PopMatters is moving to WordPress in December. We will continue to publish on this site as we work on the move. We aim to make it a seamless experience for readers.


Perfume Genius Purges Himself and It's Contagious

Photo: Camille Vivier / Courtesy of Grandstand Media

You need to care so much about your art to pack this much meaning into not only the words, but the tones that adorn and deliver them. Perfume Genius cares so much it hurts on Set My Heart on Fire Immediately.

Set My Heart on Fire Immediately
Perfume Genius


15 May 2020

I'm not one for forced symbolism. But if you really want to go into it, there's something to be said about the fact that the last Perfume Genius album cover saw Mike Hadreas with his back to the camera, completely obscuring his face. On the one before, he had his head cocked left in a stern side glare. Now, look at him! He's shirtless, solemn, casting his most piercing stare directly into our eyes. It must be that this album is his most direct, right? After a decade of obscurity, he's ready to look us in the face and tell us what he's all about, right?

Well, that analogy holds up until you realize that Hadreas' work as Perfume Genius has never been particularly camera shy. Just three years ago, in this very publication, I was ending a Perfume Genius feature by writing that, after years of restraint, "he does not necessarily feel like he is holding himself back anymore." When speaking about No Shape, Hadreas was quick to emphasize his newfound urge to embrace maximalism. Maybe that was a product of his recently attained sobriety, maybe not. Either way, it was there, and it was so, so satisfying.

No Shape was a groundbreaking release for Perfume Genius because it found a way to add orchestration and expand its sound without these expansions feeling ornamental. It felt like however much his sound grew, Hadreas was growing along with it. Any experimentation was not a product of an urge to be different, but rather a need for his music to hit newer, higher emotional notes.

There wasn't necessarily much clutter on No Shape, but if there was, Set My Heart on Fire Immediately clears it. The music here is more barren and minimalist than ever, but that's not to say it is stripped back. While the set-up of choice for early Perfume Genius was Hadreas duetting with a single instrument, he's steadily gotten more comfortable tacking on ingredients without bloating the tracks. This impulse was at its most daring on No Shape. Now, it's no longer an impulse but a mastered skill. While past Perfume Genius has either been an exercise in restraint or indulgence, the album's maturity stops it from being either.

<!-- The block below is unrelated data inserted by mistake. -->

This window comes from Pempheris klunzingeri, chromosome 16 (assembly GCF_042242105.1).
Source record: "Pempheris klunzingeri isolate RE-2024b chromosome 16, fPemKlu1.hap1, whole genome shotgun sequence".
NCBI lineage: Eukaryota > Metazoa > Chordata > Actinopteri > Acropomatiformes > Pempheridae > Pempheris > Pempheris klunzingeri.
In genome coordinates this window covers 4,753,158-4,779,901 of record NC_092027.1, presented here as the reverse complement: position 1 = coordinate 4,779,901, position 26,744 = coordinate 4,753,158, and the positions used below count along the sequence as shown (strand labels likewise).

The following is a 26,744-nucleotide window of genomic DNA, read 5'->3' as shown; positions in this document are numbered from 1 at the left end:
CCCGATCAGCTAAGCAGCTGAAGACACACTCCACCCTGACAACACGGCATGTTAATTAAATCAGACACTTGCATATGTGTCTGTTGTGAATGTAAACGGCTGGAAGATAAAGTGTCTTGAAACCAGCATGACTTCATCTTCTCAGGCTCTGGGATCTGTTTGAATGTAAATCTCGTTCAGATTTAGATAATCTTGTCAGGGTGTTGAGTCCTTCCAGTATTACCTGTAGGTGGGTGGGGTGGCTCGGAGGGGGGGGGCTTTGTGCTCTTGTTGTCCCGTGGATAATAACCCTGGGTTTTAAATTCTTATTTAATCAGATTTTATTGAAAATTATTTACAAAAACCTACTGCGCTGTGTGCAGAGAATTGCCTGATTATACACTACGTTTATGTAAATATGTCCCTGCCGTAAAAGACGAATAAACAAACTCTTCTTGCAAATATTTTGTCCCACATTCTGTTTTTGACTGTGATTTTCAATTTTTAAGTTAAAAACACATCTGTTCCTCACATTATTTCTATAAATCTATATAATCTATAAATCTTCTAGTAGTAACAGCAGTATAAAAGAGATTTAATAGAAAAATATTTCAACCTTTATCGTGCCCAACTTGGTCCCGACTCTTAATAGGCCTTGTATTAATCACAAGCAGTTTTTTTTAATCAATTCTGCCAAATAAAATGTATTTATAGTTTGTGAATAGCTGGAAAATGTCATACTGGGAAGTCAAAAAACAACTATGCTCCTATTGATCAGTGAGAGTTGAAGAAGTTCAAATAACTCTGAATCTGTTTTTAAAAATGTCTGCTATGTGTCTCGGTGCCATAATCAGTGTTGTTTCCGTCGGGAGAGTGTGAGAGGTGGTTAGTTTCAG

The key weapon here is a muddy, slightly distorted guitar that swells through the lower frequencies of the tracks and makes it hard for any competing sounds to elbow their way in. The ones that do are carefully selected and worthy. On "Describe", this tone is a constant, spreading itself onto every sound, plodding along with appropriate lethargy. Hadreas' voice locks into the groove so much that, when the chords change, it's like he willed them into existence. On "Your Body Changes Everything", the distortion is more of an ornament, adding grit to some borderline hilarious Pirates of the Carribean-esque string patterns. It takes a musical decision that reads as a gimmick and makes it seem like the most obvious complement to the track's momentum. "Some Dream" sees the lo-fi guitar idea pushed to its zenith, with a flood of harsh strums coming in after one of the most tender moments on the album. They swallow the track up with their bulkiness. There is barely space to breathe. However, the result is not only the record's starkest juxtaposition but its most blunt catharsis. Surprisingly enough, it's the opposite of jarring.